Tim Schofield  1964-71                                  Home

 

After O'Levels Tim specialized in the sciences (Maths, Physics, and Chemistry) and after A'Levels was accepted to read Physics at Balliol College, Oxford. (WGS contemporaries at Oxford were Paul Griffiths (Geography, Keble) and Gerald Lees (Modern Languages, Christ Church). He graduated in the summer of 1974 and began a Post Graduate degree in Atmospheric Physics also at the University of Oxford, in what is now the Department of Atmospheric, Oceanic, and Planetary Physics. The core of his thesis work was a collaboration between Oxford and the Jet Propulsion Laboratory (JPL) in Pasadena, California, developing components for an instrument that flew to Venus on the NASA Pioneer Venus Orbiter in 1978. This instrument was a small infrared radiometer called VORTEX designed to map temperature, clouds and water vapor in the atmosphere of Venus from an orbit round the planet by measuring infrared radiation from the atmosphere over a broad range of wavelengths. Tim received his Doctorate from Oxford in 1980, and spent the next few years as a Post-Doctoral Research Assistant at Oxford, working on the analysis of data from VORTEX. Both the instrument development and data analysis work involved frequent trips to California.

As a result of the VORTEX collaboration Tim got an offer to work on a new atmospheric instrument for a Mars Mission at JPL, and left the UK with his young family early in 1984 for California. He became the Deputy-Principal Investigator on a more ambitious atmospheric sounding instrument called PMIRR, again a collaboration with Oxford. This instrument used technology developed in Oxford for terrestrial upper atmosphere weather satellites to map temperature, dust, ice clouds and water vapor in the atmosphere of Mars. PMIRR flew on the ill-fated Mars Observer spacecraft in 1992 and was lost with the spacecraft 3-days from Mars, when it is thought that fuel lines burst during pressurization and the spacecraft spun out of control. PMIRR was rebuilt and flew again on the 1998 Mars Climate Orbiter (MCO) spacecraft which was also lost due to a navigation error which caused the spacecraft to fly into the Mars atmosphere and burn up. Fortunately, there were some successes in this period. Tim was the science lead for the meteorological instrument package on the Pathfinder Lander, which landed on Mars in 1997. This instrument returned atmospheric pressure, temperature and wind measurements from the surface until the lander batteries failed after 80 days, well beyond the planned 30-day lifetime of the mission.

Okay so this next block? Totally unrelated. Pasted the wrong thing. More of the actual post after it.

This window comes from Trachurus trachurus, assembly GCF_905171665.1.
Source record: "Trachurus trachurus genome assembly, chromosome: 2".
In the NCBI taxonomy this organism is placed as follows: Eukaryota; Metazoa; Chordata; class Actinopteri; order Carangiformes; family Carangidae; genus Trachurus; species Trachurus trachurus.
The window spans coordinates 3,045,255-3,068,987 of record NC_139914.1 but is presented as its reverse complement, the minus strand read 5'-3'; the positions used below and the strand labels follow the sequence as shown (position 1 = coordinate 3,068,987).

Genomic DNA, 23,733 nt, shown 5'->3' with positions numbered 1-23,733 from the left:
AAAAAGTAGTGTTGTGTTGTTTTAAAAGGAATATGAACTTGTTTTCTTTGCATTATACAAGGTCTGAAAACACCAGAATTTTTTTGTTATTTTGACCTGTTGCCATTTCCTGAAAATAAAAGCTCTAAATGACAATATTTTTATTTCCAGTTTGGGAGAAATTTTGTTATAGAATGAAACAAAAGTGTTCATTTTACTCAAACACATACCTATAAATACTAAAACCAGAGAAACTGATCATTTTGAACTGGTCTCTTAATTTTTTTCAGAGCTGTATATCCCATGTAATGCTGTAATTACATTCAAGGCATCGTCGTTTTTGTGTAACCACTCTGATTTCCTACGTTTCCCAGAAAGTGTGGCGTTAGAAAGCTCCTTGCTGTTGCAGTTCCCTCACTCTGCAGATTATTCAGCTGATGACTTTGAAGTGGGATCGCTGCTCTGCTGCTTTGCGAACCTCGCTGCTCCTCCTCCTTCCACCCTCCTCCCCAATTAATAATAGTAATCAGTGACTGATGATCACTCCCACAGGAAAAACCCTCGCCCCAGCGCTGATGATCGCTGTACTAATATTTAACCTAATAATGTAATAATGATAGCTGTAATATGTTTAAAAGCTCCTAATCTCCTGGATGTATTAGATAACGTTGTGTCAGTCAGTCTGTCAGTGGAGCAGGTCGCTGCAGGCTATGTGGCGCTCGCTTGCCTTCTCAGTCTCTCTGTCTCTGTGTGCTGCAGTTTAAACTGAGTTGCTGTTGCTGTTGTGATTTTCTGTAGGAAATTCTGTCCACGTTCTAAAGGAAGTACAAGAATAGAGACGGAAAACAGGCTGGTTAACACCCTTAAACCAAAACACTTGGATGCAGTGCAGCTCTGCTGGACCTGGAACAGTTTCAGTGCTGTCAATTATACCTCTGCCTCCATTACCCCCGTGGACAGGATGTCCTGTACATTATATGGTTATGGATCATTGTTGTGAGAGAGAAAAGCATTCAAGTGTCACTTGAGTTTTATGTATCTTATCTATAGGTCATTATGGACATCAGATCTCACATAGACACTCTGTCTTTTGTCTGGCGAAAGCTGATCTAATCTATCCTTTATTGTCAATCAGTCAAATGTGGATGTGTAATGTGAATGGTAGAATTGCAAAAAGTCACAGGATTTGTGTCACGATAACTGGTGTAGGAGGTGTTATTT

After the loss of MCO Tim was involved in a major effort to come up with a smaller instrument that would use new detector technology to recover the science lost with the two PMIRR instruments. This instrument, called the Mars Climate Sounder (MCS) ultimately flew on the Mars Reconnaissance Orbiter (MRO) in 2005. MRO was successfully placed into a polar orbit round Mars in 2006, and MCS has been returning atmospheric measurements from Mars continuously for the last 7 years. The success of MCS inspired the development of a similar instrument called Diviner which flew on the Lunar Reconnaissance Orbiter in 2009. Diviner is also an infrared radiometer and has been mapping the thermal properties of the surface of the moon for the last four years, including some of the coldest regions in the solar system found in permanently shaded craters at the lunar poles. Tim is a Co-Investigator on the Diviner instrument but his main efforts are still centered on the MCS investigation